Although we often take them for granted, trees are an important fixture of life. They make our surroundings more beautiful, provide shelter and food for wildlife, and are an important natural resource. Here in New England, impressive trees are a fact of life. We love our big, beautiful trees! They line our streets, shade our yards, color the autumn, and dot our historic town greens. It’s no wonder that throughout the years, some New England trees have become important historical symbols. Through their size or their role in events, these trees were woven into the identities of the towns in which they grow. Unless you live near one of these trees, you may not have heard of them. We’d like to list five famous New England trees and hope you’ll let us know if you’re familiar with any of them!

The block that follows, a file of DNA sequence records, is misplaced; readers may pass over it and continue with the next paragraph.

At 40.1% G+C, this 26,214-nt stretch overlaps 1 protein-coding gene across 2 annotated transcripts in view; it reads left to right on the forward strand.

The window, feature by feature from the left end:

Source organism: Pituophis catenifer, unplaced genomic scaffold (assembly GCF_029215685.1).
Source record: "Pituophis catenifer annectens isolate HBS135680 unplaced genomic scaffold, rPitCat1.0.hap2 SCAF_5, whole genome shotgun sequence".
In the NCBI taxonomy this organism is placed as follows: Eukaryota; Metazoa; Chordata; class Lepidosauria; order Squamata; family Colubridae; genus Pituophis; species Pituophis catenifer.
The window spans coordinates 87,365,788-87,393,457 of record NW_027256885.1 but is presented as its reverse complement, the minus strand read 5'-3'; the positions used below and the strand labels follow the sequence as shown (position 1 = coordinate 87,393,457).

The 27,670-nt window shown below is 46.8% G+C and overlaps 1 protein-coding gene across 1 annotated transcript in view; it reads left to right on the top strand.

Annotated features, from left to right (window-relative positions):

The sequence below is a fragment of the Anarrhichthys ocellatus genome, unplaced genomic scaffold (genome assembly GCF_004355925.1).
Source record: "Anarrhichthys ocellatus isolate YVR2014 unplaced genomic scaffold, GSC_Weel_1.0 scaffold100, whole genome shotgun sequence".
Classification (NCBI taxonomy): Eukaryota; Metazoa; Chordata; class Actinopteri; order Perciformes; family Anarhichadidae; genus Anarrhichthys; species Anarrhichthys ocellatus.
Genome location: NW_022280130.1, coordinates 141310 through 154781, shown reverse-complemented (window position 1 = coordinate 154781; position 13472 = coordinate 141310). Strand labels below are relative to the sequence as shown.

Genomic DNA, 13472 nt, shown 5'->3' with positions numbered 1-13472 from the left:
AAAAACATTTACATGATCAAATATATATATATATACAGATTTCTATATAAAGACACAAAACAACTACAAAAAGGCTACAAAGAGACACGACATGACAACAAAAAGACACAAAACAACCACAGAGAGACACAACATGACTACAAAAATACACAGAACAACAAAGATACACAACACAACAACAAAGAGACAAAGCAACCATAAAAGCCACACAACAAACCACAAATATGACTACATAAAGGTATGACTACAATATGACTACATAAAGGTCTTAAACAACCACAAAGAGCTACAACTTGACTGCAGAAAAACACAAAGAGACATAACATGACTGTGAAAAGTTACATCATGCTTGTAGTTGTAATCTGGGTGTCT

1. The Endicott Pear: Located on Endicott Street in Danvers, MA, this pear tree is the oldest flowering, fruit bearing tree in the United States. This impressive tree has been producing pears for over 300 years!
2. The Survivor: This elm tree grows in front of Parkhurst Hall in Hanover, NH. It earned the name The Survivor after enduring through dutch elm disease, the Hurricane of 1938, and road project which severed some of its roots. The Survivor is as beautiful as it is tough!
3. Tree of Independence: Planted by Willam Whipple in 1776 after signing the Declaration of Independence, this horse chestnut is located on the law of the Moffatt-Ladd Hourse in Portsmouth, NH.
4. Sculpture’s Honey Locust: The largest honey locust in NH, this was planted by noted sculpture Augustus Saint-Gaudins in 1886.
5. Pinchot Sycamore: The largest tree in Connecticut, the Pinchot Sycamore is 93 feet high with a trunk circumference of over 25 feet. To see this amazing tree in person, visit Simsbury Center.